It always takes a couple of seconds for me to catch up to this kind of thing. It’s pretty natural when you’re from “ohhhhhhh — Col-or-ad-doh” for people to come here to “ski.” So you can expect a lot of even odder looks when you chime back to them, “Cool. Where?”

Crickets. The look again. More crickets.

“Ohhhhhhhhh,” I always have to gush. “They came for the dope.”

That immediately brings on the horrified widening of the eyes, the slight lowering of the jaw, and the oh-my-gahd-he-said-dope-out-loud rubber-necking. As if they expected a half-dozen DEA agents to pounce from the shadows and throw us all face down onto the floor.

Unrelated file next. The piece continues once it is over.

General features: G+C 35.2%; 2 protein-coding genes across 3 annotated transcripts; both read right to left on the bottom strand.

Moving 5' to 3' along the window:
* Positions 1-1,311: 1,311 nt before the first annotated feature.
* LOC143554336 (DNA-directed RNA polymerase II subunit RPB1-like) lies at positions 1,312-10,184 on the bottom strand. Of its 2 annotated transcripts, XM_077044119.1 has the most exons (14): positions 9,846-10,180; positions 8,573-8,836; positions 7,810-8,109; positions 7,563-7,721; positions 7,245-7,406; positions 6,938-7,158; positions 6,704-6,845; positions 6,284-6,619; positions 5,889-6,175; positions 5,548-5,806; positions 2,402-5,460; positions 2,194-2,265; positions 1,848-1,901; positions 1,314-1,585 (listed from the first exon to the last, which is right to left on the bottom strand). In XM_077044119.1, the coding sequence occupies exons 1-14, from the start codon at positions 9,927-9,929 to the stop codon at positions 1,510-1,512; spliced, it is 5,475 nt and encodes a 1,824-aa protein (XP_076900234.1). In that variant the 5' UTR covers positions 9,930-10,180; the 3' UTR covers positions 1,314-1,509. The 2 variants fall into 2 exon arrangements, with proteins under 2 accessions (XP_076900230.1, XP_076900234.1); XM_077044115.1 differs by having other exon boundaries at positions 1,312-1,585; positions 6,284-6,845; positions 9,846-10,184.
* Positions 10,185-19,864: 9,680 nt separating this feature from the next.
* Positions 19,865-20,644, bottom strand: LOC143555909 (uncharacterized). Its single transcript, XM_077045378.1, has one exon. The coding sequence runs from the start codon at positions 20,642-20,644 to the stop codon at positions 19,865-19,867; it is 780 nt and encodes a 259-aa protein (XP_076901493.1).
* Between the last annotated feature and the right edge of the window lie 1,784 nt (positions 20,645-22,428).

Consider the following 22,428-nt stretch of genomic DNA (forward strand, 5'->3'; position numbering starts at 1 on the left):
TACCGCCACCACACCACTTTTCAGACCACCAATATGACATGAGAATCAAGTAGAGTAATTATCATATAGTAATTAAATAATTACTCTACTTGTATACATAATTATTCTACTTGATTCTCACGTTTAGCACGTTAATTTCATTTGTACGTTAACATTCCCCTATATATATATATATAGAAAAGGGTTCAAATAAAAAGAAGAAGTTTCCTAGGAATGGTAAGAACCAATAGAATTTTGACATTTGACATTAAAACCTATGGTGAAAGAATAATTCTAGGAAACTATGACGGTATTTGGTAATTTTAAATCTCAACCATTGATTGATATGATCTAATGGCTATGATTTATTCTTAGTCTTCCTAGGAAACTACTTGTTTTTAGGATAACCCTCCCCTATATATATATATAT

Despite the fact that the number of states that have gone to the dark side is three and counting, and that Colorado is into year three of the greatest experiment ever — like, ever, dude — the interest in Colorado outside of Colorado is still keen.

If you’re from somewhere other than here, you’ll have to excuse us. Not that we weren’t the first great state to end pot prohibition and take up where we left off the day before recreational pot became legal. But excuse us because we’ve already gotten over it.

It would appear the rest of the world has not. Folks my age are always dying to know what it’s like.

They’re almost always disappointed when I tell them that it’s a lot like it is in Lawrence, Kansas City, Dallas, New York, Phoenix… You get the picture. Folks, it’s not like we invented marijuana in Colorado. We just put it in stores and tax it.